Chuck Hagel: Capacity
Building Central to Syria Strategy
June 27, 2013
In an effort to help
prevent the violence in Syria from spreading to its neighbors, the
Defense Department is focusing on building partner capacity in the
region, Army Gen. Martin E. Dempsey, the chairman of the Joint Chiefs of
Staff, said today during a joint Pentagon news conference with Defense
Secretary Chuck Hagel.
“Militarily, what we're doing is assisting our partners in the region,
the neighbors of Syria, to ensure that they're prepared to account for
the potential spillover effects,” Dempsey said.
As part of these efforts, the U.S. will leave some Patriot missile
batteries and some F-16 Fighting Falcon aircraft in Jordan and is
working with its Iraqi counterparts, the Lebanese armed forces, and
Turkey through NATO, the chairman said.
“And we've made a recommendation that, as we look at the challenges
faced by the Lebanese armed forces, the Iraqi security forces with a
re-emerging Al-Qaida in Iraq, and the Jordanians, that we would work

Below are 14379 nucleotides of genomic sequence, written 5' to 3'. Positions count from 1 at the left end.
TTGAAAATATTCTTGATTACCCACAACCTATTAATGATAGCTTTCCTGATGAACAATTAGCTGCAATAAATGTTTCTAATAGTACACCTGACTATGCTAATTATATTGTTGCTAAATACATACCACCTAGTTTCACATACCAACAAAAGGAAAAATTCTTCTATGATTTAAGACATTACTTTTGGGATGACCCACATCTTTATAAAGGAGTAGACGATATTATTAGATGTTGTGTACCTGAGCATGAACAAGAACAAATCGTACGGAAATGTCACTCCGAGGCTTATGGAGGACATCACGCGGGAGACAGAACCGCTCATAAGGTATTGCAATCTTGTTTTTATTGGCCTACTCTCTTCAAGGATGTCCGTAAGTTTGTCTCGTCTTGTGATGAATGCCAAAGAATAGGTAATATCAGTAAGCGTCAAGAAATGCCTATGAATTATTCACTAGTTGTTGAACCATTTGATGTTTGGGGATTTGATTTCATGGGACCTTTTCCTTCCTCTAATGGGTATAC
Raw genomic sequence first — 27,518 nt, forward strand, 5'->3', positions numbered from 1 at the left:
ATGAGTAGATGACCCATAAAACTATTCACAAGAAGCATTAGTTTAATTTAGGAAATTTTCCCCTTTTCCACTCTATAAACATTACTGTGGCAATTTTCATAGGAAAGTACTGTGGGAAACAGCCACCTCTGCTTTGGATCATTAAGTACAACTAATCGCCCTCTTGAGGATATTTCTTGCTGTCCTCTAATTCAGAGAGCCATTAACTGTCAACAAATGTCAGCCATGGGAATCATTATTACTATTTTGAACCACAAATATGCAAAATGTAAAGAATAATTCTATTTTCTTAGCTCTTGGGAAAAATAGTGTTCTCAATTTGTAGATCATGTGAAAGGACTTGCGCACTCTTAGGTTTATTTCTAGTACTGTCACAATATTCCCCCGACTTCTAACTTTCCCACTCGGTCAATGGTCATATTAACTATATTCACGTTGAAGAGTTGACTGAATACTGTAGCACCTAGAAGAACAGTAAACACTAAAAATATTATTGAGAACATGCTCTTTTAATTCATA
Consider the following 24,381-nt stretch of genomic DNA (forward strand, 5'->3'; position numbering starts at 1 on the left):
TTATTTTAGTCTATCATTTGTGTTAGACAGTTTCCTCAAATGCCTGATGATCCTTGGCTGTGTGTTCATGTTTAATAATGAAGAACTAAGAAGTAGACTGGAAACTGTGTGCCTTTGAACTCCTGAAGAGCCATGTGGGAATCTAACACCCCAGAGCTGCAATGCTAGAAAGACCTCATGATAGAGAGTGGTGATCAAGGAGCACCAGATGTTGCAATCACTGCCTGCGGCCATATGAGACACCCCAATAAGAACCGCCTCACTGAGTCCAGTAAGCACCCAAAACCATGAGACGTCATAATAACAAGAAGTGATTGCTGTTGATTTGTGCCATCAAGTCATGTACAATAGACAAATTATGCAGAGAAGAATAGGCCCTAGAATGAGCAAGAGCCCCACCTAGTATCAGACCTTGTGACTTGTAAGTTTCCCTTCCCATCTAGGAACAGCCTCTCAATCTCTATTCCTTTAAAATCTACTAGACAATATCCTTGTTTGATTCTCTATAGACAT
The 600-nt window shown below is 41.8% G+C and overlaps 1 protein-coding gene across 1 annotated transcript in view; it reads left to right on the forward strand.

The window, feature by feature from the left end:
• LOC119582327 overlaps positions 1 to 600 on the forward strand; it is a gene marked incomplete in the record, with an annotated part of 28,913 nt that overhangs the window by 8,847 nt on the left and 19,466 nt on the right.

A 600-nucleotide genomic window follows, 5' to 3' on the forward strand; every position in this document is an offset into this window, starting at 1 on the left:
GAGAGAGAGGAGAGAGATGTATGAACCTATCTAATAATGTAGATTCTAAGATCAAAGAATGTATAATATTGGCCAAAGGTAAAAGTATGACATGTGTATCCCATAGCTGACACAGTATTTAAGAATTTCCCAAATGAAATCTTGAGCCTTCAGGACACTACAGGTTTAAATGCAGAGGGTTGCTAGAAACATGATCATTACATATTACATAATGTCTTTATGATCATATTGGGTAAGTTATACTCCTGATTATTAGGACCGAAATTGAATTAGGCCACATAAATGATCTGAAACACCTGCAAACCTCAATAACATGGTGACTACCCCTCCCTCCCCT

with them to help them build additional capability,” he added.
The assistance would take the form of training teams or accelerated
foreign military sales of equipment, the chairman said.
“This is about building their capability, not ours,” he added.
These actions are in addition to the recent decision to provide military
aid to opponents of the Assad regime, Dempsey said.
The defense secretary acknowledged that delivering the military aid
raises a number of challenges.
“The opposition represents many different groups,” Hagel said. “And we
will always be and have to be assured that assistance we give to the
Syrian military council gets to the right people, and that isn't a
decision that can be answered quickly. It's a constant process of
option under consideration, a no-fly zone, would be difficult to impose,
the chairman told reporters.
“My concern has been that ensuring that Syria's airplanes don't fly
addresses about 10 percent of the problem, in terms of the casualties
that are taken in Syria,” Dempsey said.
“The Syrian air defense system is sophisticated and it's dense,” he
noted, adding that implementing a no-fly zone is essentially an act of
“I'd like to understand the plan to make peace before we start a war,”
Dempsey said. But, he added, if the decision is made to impose a no-fly
zone, “we’ll make it happen.”